Is There Danger In Rapid Response? If the events that unfolded yesterday proved anything, it's that both of these presidential campaigns have their rapid-response operations running at full throttle. Seemingly minutes after the report surfaced that John McCain was unable to remember how many homes he owned, Barack Obama's campaign was up with a television ad portraying McCain as out of touch. It didn't take long for the McCain camp to respond with a blistering attack on Obama's own real estate transactions involving indicted developer Tony Rezko.
By the end of the day, what began as a medium-sized problem for McCain had escalated into a near-nuclear conflict. Hair triggers might be useful in some instances but there are times when the response can cause more damage than the initial charge. The harshness of McCain's response (and similar ones by GOP-affiliated groups) and all the talk of taking the gloves off may make supporters feel better but will it woo undecided voters and independents? Obama's ads and rhetoric was evidence that he intends to fight back, but he also left the high ground to do it. Not to mention that engagement on this issue isn't particularly helpful to either candidate. Do they really like the direction they headed in?
Are There Any Perfect Choices? The further along both candidates go in looking for that right match in a running mate, the more they've probably realized that there are no perfect candidates. Each potential one has their upsides and downsides and once the choices are revealed, both of those aspects will come into full view.
We could very well know by the end of the day who Obama has settled on (he says he has made the decision). Then the public vetting begins. Modern campaigns have become extremely proficient in investigating potential candidates for glaring problems – be they personal or professional – but they can't account for public reaction once the choice is made public. Are there any "wow" candidates out there?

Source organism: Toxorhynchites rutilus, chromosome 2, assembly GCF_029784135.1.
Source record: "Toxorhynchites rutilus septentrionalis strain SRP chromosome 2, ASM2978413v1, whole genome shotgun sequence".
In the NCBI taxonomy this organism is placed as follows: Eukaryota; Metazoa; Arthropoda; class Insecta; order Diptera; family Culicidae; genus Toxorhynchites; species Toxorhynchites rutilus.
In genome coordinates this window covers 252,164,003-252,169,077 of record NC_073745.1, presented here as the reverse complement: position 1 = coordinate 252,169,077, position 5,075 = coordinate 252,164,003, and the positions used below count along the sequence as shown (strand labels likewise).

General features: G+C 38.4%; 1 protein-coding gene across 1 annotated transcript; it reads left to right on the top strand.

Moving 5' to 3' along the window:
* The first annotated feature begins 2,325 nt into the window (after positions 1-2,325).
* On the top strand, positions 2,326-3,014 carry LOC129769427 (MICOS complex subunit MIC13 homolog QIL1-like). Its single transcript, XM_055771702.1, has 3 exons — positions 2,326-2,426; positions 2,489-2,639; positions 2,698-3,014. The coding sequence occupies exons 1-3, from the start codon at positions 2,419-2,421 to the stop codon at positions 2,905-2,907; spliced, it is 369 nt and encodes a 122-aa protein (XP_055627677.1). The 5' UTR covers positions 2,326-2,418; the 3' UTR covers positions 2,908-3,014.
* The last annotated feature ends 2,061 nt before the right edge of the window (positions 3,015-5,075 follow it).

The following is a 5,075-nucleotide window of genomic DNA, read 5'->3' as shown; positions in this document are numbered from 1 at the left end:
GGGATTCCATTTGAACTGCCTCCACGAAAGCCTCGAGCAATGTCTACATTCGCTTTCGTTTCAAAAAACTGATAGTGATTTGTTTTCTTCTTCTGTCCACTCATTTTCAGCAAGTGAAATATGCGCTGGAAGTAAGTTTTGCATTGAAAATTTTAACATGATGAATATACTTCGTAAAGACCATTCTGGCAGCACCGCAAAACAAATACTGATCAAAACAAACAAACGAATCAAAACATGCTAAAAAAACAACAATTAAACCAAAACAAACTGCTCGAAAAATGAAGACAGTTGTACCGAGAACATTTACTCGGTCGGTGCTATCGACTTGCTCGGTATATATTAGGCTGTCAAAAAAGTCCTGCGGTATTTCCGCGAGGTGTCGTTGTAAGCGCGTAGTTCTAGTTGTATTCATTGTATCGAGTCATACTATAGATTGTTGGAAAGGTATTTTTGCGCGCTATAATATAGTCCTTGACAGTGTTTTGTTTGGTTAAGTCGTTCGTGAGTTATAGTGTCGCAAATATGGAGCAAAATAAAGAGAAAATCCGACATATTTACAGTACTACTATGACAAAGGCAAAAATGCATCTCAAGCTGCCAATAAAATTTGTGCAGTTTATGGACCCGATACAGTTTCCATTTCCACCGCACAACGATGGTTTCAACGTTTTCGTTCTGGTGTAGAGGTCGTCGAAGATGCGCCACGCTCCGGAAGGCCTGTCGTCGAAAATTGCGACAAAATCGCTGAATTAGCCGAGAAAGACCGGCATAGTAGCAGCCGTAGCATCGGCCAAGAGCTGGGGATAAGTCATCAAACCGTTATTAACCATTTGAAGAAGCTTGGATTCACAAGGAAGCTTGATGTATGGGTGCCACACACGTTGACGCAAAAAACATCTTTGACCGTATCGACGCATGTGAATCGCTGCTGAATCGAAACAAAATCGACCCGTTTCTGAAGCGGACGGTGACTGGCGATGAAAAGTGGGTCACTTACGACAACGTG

Will The "Clinton Factor" Ever Fade? Let's face it, there is very little that Hillary (or Bill) Clinton can say or do in this campaign that won't be parsed and dissected into a million little pieces. America is used to that with the Clintons, after all. But it puts them in a most difficult position of possibly not being able to really help Obama – even if they really want to.
During the primaries, some of the comments and behavior of the former president had all the amateur psychologists wondering whether he was either consciously or subconsciously trying to sabotage his wife's campaign. That far-fetched theory was made credible to not a few people because were conditioned to analyze the Clintons that way. The result of this dynamic – even when Clinton does something to help Obama, there are questions about the underlying motive, whether she's sending "strong enough signals" to her supporters or what she "really wants." Will that ever go away?
Can Expectations Be Met? Democrats head to Denver in a darker mood than they could have anticipated two months ago. Their "rock star" candidate is running in a dead heat in a political environment that should have him up by double-digits. The underlying elements still favor Obama but a well-run and received VP announcement and convention would help settle Democratic nerves.
It could be more difficult than it looks. Having wrapped up the nomination so late in the calendar, Obama has not had a tremendous amount of time to plan a convention, write a speech, vet running mates, stage a huge overseas trip, etc. His campaign has shown tremendous organizational ability, however, and that sets the bar pretty high for things to go more than smoothly on all these fronts. So far, so good, but his acceptance speech to tens of thousands at Invesco Field in Denver carries huge expectations. Can he pull it off?
Too Fast, Too Furious? Outside of the vice presidential announcements and the acceptance speeches, is there simply too much going on over the next two weeks for anyone to remember? The timing of the conventions couldn't be more scrunched together and, of course, they're taking place at that awkward end-of-summer period when most Americans are preparing to go back to school or get their final vacations in.
Will it all end up as just a blur (even more so than usual)? Would that be a good thing or bad thing? For two candidates trying to leave behind elements of their own parties (for Obama, the ghosts of campaigns past, for McCain the ghosts of administrations present), easily-forgotten conventions may not be the worst thing. It's not gone unnoticed that Vive President Cheney and President Bush are both speaking to the GOP convention on Labor Day, after all. But conventions are also about pushing messages at a time when you have the total attention of the national media. Can they make any of those messages stick?